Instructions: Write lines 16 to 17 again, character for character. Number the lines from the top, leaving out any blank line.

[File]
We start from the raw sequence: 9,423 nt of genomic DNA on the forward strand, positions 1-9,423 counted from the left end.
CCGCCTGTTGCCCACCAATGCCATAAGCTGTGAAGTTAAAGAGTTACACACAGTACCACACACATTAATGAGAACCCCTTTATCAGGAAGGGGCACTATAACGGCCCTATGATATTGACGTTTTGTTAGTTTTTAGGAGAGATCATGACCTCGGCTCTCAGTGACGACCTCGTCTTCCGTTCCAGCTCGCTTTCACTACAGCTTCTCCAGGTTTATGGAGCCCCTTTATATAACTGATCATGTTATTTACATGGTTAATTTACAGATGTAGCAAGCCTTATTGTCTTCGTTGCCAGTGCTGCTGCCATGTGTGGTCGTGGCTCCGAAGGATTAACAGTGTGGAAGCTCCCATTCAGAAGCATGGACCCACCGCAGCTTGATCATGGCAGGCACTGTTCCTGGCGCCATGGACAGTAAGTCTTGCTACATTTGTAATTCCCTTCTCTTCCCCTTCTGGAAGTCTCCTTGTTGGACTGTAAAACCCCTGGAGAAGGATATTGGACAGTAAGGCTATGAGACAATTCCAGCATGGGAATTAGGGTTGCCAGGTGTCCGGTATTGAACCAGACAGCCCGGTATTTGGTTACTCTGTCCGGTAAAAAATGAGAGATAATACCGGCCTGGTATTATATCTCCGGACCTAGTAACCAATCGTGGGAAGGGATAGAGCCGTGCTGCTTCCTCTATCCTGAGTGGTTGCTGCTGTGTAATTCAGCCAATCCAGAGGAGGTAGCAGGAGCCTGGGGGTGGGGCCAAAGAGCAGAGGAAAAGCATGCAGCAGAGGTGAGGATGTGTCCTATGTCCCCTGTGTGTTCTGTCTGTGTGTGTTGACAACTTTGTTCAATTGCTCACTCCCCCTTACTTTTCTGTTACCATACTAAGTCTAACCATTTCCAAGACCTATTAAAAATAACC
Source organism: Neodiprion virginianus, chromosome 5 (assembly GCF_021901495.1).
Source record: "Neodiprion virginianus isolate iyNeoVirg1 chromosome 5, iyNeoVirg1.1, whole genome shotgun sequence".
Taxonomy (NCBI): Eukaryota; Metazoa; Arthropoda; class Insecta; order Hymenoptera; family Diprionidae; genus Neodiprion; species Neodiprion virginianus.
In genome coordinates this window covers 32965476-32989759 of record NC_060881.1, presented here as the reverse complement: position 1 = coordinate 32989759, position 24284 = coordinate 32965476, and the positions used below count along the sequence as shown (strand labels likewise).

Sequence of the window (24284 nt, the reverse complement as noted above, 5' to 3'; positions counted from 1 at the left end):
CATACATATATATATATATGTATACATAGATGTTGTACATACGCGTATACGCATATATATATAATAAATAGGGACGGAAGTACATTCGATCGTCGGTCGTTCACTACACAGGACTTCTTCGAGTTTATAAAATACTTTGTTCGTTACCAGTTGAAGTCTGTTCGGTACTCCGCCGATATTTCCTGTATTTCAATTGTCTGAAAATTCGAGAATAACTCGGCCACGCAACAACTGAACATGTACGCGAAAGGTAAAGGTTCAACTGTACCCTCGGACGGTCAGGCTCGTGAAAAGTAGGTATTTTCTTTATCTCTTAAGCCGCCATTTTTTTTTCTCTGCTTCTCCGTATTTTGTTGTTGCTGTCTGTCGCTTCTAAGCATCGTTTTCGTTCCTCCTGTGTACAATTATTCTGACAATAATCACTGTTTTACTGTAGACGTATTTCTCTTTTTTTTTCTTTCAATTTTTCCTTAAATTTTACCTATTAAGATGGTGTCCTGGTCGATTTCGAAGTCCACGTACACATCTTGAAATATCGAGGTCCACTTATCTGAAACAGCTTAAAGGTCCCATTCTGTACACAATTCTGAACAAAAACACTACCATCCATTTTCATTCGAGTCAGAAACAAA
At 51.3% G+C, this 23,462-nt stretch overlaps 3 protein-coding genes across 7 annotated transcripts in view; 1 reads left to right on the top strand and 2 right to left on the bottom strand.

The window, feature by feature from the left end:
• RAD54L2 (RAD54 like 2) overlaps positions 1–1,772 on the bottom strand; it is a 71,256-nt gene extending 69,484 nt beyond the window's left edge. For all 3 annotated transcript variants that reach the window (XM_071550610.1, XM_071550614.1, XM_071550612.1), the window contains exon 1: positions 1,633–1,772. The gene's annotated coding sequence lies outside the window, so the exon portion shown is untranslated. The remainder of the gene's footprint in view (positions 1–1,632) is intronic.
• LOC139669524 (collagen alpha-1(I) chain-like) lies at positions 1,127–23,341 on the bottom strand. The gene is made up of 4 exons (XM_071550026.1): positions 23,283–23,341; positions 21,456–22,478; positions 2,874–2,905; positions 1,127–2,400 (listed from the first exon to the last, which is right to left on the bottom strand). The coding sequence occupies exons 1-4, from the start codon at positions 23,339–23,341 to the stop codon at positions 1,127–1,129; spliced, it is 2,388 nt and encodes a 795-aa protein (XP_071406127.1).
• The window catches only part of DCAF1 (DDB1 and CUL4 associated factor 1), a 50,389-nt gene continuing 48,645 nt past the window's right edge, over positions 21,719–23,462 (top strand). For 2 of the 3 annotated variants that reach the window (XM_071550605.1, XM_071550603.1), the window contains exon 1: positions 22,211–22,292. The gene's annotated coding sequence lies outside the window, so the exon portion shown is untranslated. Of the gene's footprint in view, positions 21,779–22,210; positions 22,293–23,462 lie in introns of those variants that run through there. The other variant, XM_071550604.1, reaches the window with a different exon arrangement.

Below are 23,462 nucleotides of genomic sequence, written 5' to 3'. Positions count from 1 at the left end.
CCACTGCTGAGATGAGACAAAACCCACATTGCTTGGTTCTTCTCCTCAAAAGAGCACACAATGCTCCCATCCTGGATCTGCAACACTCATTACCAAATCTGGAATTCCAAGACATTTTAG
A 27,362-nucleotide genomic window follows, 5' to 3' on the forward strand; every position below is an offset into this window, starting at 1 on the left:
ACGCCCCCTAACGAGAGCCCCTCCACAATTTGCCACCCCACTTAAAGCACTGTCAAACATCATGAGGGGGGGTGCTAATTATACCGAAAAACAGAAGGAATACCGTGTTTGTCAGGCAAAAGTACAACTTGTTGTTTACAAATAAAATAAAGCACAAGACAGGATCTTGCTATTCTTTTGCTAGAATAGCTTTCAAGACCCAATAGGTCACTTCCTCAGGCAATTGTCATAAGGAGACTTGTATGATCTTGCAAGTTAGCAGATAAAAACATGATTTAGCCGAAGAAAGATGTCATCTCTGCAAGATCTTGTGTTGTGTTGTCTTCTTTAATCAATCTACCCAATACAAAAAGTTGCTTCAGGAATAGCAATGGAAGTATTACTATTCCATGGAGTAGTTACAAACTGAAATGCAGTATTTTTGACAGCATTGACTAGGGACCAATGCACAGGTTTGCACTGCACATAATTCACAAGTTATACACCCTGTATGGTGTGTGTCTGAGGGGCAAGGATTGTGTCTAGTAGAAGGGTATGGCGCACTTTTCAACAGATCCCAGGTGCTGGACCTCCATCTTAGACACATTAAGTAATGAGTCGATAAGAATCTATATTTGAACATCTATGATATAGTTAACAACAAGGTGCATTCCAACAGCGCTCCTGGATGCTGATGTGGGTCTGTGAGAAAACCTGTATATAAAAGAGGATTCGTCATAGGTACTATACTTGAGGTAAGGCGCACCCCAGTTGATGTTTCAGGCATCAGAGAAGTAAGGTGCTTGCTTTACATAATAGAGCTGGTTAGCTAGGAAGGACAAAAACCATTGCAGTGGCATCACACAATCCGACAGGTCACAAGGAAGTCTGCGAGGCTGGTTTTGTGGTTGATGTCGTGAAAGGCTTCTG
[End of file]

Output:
A 27,362-nucleotide genomic window follows, 5' to 3' on the forward strand; every position below is an offset into this window, starting at 1 on the left:
ACGCCCCCTAACGAGAGCCCCTCCACAATTTGCCACCCCACTTAAAGCACTGTCAAACATCATGAGGGGGGGTGCTAATTATACCGAAAAACAGAAGGAATACCGTGTTTGTCAGGCAAAAGTACAACTTGTTGTTTACAAATAAAATAAAGCACAAGACAGGATCTTGCTATTCTTTTGCTAGAATAGCTTTCAAGACCCAATAGGTCACTTCCTCAGGCAATTGTCATAAGGAGACTTGTATGATCTTGCAAGTTAGCAGATAAAAACATGATTTAGCCGAAGAAAGATGTCATCTCTGCAAGATCTTGTGTTGTGTTGTCTTCTTTAATCAATCTACCCAATACAAAAAGTTGCTTCAGGAATAGCAATGGAAGTATTACTATTCCATGGAGTAGTTACAAACTGAAATGCAGTATTTTTGACAGCATTGACTAGGGACCAATGCACAGGTTTGCACTGCACATAATTCACAAGTTATACACCCTGTATGGTGTGTGTCTGAGGGGCAAGGATTGTGTCTAGTAGAAGGGTATGGCGCACTTTTCAACAGATCCCAGGTGCTGGACCTCCATCTTAGACACATTAAGTAATGAGTCGATAAGAATCTATATTTGAACATCTATGATATAGTTAACAACAAGGTGCATTCCAACAGCGCTCCTGGATGCTGATGTGGGTCTGTGAGAAAACCTGTATATAAAAGAGGATTCGTCATAGGTACTATACTTGAGGTAAGGCGCACCCCAGTTGATGTTTCAGGCATCAGAGAAGTAAGGTGCTTGCTTTACATAATAGAGCTGGTTAGCTAGGAAGGACAAAAACCATTGCAGTGGCATCACACAATCCGACAGGTCACAAGGAAGTCTGCGAGGCTGGTTTTGTGGTTGATGTCGTGAAAGGCTTCTG